7 Tips To Avoid Overdosing Your Sick Child

I am a member of the BOOMboxNetwork.com and am sharing this post on behalf of the American Gastroenterological Association (AGA). I received compensation for my participation. The opinions are my own. The facts were provided by the AGA.

Taking care of a sick child is one of the more serious responsibilities that comes with parenthood and it’s important for your child’s safety that both you and your ex are on the same page. Even with Over-The-Counter medicines, you could unintentionally overdose your child with serious consequences. Here’s what you can do to avoid that.

Visit Your Pediatrician

If you know or sense your child is sick do share your concerns with your ex and discuss the logistics of a visit to your doctor. This is especially important if it’s time for a parenting exchange. It’s not fair to either your child or your ex, to surprise them with a sick child and to expect them to pick up all the responsibility for figuring out what’s wrong, doctor’s visits and a care plan.

read the warning label on your medicationWrite Down Medication Instructions

Write down your doctor’s instructions for medications and safe dosages. Do this while you’re in your doctor’s office and read the instructions back to the doctor for accuracy. For any OTC medications be sure to ask the doctor for the specific strength, not just the medication name. Medications that are formulated for children may not be suitable for infants.

If your doctor refers to a medication by it’s brand name ask for the active ingredients. This will help you know if you can buy a generic version which may be less expensive.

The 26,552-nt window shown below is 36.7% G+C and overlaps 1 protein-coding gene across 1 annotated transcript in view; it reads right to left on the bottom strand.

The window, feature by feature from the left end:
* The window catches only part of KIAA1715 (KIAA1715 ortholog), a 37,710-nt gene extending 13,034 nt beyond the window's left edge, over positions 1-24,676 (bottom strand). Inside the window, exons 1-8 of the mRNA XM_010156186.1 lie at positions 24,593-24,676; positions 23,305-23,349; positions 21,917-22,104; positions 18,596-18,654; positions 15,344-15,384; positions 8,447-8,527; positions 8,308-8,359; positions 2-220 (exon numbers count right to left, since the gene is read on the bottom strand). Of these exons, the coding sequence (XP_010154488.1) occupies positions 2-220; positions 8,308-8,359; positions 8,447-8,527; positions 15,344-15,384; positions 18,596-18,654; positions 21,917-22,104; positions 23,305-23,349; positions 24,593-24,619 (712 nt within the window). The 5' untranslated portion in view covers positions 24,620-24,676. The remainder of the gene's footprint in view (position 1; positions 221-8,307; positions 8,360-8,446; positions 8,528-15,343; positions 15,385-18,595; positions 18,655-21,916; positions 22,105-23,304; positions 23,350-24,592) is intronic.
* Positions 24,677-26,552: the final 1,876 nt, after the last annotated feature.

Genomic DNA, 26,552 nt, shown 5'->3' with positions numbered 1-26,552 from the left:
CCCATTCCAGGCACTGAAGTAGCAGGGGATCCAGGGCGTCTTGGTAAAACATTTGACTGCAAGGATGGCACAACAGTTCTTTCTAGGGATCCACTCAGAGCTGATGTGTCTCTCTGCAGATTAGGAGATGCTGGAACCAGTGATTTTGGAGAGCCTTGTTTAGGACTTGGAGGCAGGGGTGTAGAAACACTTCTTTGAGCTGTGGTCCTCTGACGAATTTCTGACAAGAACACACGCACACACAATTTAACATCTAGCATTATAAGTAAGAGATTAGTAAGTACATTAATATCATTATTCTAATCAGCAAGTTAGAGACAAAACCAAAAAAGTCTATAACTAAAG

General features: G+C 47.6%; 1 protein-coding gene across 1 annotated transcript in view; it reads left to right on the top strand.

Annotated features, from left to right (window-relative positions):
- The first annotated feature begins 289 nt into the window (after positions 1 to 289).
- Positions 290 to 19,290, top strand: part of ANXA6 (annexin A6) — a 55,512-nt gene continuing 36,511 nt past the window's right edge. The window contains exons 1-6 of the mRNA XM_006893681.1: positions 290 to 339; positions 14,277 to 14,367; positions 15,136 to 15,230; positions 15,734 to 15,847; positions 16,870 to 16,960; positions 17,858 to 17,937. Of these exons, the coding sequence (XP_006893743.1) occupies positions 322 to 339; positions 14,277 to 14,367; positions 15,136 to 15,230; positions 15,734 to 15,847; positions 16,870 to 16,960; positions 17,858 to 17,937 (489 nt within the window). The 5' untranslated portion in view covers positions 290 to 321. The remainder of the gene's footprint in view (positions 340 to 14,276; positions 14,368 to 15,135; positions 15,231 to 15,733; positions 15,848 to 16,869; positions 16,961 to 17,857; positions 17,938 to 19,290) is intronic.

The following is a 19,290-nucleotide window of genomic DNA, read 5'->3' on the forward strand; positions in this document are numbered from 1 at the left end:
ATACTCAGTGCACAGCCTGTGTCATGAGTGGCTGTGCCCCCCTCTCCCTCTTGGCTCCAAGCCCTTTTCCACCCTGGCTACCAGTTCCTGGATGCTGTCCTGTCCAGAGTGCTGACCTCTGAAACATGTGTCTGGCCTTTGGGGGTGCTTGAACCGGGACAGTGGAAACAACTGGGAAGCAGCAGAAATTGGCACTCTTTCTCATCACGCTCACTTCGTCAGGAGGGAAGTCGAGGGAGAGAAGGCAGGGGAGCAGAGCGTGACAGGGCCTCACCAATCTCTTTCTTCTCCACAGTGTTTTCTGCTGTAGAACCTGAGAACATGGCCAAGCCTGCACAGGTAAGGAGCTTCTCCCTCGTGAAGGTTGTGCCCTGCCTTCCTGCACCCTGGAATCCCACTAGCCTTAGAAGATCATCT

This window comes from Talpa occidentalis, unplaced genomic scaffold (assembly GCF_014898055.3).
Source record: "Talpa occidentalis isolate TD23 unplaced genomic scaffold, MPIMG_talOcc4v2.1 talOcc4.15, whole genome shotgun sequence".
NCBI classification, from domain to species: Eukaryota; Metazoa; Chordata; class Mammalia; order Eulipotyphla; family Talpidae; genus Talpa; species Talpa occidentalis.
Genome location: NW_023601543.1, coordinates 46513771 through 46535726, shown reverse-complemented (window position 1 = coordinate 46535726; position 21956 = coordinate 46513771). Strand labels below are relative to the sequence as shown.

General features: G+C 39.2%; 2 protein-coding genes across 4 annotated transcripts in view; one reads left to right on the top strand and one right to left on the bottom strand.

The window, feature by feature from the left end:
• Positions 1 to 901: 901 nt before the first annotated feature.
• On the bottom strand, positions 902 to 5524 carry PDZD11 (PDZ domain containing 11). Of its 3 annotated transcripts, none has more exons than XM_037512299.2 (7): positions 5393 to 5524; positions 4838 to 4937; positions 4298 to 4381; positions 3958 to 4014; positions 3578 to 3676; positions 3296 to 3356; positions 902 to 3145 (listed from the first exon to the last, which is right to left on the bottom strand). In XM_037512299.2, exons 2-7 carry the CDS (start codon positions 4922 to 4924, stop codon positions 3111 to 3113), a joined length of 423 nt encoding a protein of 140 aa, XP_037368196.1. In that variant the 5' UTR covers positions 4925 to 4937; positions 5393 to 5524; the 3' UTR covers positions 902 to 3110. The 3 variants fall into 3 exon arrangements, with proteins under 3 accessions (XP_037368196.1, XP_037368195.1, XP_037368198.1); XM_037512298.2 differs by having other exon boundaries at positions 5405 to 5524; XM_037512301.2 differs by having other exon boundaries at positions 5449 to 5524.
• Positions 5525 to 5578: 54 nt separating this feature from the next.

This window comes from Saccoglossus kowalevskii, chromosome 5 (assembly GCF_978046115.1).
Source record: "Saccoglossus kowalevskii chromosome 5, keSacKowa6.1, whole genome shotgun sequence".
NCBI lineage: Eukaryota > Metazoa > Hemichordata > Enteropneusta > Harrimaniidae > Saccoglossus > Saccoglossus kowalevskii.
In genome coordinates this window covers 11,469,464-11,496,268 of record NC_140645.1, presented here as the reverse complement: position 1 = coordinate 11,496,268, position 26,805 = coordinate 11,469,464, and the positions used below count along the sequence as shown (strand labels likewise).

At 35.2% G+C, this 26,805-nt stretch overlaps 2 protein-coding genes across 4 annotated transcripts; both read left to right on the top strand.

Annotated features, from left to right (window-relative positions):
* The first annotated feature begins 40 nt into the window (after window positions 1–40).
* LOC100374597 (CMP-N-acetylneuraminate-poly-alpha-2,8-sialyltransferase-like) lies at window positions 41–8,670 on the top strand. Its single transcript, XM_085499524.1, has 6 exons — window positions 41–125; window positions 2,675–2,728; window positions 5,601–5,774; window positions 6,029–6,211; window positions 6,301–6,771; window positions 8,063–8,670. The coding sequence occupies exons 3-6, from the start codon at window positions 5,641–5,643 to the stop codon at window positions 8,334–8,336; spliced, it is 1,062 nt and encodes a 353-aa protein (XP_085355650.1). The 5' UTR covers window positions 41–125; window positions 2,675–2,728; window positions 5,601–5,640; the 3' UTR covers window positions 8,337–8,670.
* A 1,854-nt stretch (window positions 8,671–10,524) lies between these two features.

Wherever your child goes, these dosing instructions go with them but do keep a copy just in case they get lost in transit.

Read The Medicine Labels

Read and follow labels carefully to make sure the medication matches your doctor’s instructions for the active ingredient and the strength. This is particularly important if you’re using medications you already have at home.

Be super careful with any medications that combine several active ingredients. This is where it’s easy to unintentionally overdose. For example, cold medicines are often combined with acetaminophen, the active ingredient in Tylenol. If you’re giving the cold medication as well as Tylenol, that could be a problem.

The most common OTC pain medications fall into two categories: nonsteroidal anti-inflammatory drugs (NSAIDS) and acetaminophen. Including adult medications, more than 500 OTC and prescription products contain acetaminophen and nearly 550 contain an NSAID. These products may have different names but it’s important to remember that they may share the same ingredients – ingredients that may cause harm when taken together or in excess of a maximum dose.

Create a dosage chart to keep your child safeCreate A Dosing Chart

Create a written schedule for what medications need to be given when and record when each is administered.  This is helpful even if it’s just you taking care of your child – we all know what it’s like to be in the middle of something, to get interrupted and then not remember if you’d done the task or not. Try not to let anything else distract you while you’re giving your child medications. That means non-urgent requests from other children and phone calls have to wait.

If your child is going to their other parent’s, the chart goes with them along with the dosing instructions. And if you’re taking over care of your child, ask for the dosing chart and confirm the last dosing times with your ex just to double check.

Send The Medications With Your Child